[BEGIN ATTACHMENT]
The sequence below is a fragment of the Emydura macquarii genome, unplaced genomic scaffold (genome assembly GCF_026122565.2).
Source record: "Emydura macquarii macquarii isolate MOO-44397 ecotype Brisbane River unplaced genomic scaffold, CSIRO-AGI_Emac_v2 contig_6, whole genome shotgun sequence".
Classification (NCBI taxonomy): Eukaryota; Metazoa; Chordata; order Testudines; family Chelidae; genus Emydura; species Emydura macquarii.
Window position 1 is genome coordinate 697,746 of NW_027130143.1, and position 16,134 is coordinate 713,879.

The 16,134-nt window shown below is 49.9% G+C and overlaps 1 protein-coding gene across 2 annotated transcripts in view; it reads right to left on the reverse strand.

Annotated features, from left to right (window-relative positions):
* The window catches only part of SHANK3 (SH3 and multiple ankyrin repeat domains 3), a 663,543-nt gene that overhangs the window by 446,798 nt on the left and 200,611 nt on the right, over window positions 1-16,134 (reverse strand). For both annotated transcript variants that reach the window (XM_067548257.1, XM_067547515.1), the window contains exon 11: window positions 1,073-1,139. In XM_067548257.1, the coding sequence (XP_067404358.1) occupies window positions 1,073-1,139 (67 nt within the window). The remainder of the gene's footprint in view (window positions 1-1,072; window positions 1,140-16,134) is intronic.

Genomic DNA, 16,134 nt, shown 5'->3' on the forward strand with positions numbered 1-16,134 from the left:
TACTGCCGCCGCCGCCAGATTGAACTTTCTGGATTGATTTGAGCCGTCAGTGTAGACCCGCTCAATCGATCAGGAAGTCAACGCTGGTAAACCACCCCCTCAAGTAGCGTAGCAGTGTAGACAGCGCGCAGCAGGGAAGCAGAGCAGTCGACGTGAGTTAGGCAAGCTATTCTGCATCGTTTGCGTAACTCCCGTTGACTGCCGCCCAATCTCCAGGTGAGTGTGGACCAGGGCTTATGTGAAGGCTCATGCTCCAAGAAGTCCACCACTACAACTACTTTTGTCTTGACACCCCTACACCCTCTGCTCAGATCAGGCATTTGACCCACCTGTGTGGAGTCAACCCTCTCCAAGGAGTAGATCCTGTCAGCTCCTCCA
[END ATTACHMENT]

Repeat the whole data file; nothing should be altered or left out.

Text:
The sequence below is a fragment of the Emydura macquarii genome, unplaced genomic scaffold (genome assembly GCF_026122565.2).
Source record: "Emydura macquarii macquarii isolate MOO-44397 ecotype Brisbane River unplaced genomic scaffold, CSIRO-AGI_Emac_v2 contig_6, whole genome shotgun sequence".
Classification (NCBI taxonomy): Eukaryota; Metazoa; Chordata; order Testudines; family Chelidae; genus Emydura; species Emydura macquarii.
Window position 1 is genome coordinate 697,746 of NW_027130143.1, and position 16,134 is coordinate 713,879.

The 16,134-nt window shown below is 49.9% G+C and overlaps 1 protein-coding gene across 2 annotated transcripts in view; it reads right to left on the reverse strand.

Annotated features, from left to right (window-relative positions):
* The window catches only part of SHANK3 (SH3 and multiple ankyrin repeat domains 3), a 663,543-nt gene that overhangs the window by 446,798 nt on the left and 200,611 nt on the right, over window positions 1-16,134 (reverse strand). For both annotated transcript variants that reach the window (XM_067548257.1, XM_067547515.1), the window contains exon 11: window positions 1,073-1,139. In XM_067548257.1, the coding sequence (XP_067404358.1) occupies window positions 1,073-1,139 (67 nt within the window). The remainder of the gene's footprint in view (window positions 1-1,072; window positions 1,140-16,134) is intronic.

Genomic DNA, 16,134 nt, shown 5'->3' on the forward strand with positions numbered 1-16,134 from the left:
TACTGCCGCCGCCGCCAGATTGAACTTTCTGGATTGATTTGAGCCGTCAGTGTAGACCCGCTCAATCGATCAGGAAGTCAACGCTGGTAAACCACCCCCTCAAGTAGCGTAGCAGTGTAGACAGCGCGCAGCAGGGAAGCAGAGCAGTCGACGTGAGTTAGGCAAGCTATTCTGCATCGTTTGCGTAACTCCCGTTGACTGCCGCCCAATCTCCAGGTGAGTGTGGACCAGGGCTTATGTGAAGGCTCATGCTCCAAGAAGTCCACCACTACAACTACTTTTGTCTTGACACCCCTACACCCTCTGCTCAGATCAGGCATTTGACCCACCTGTGTGGAGTCAACCCTCTCCAAGGAGTAGATCCTGTCAGCTCCTCCA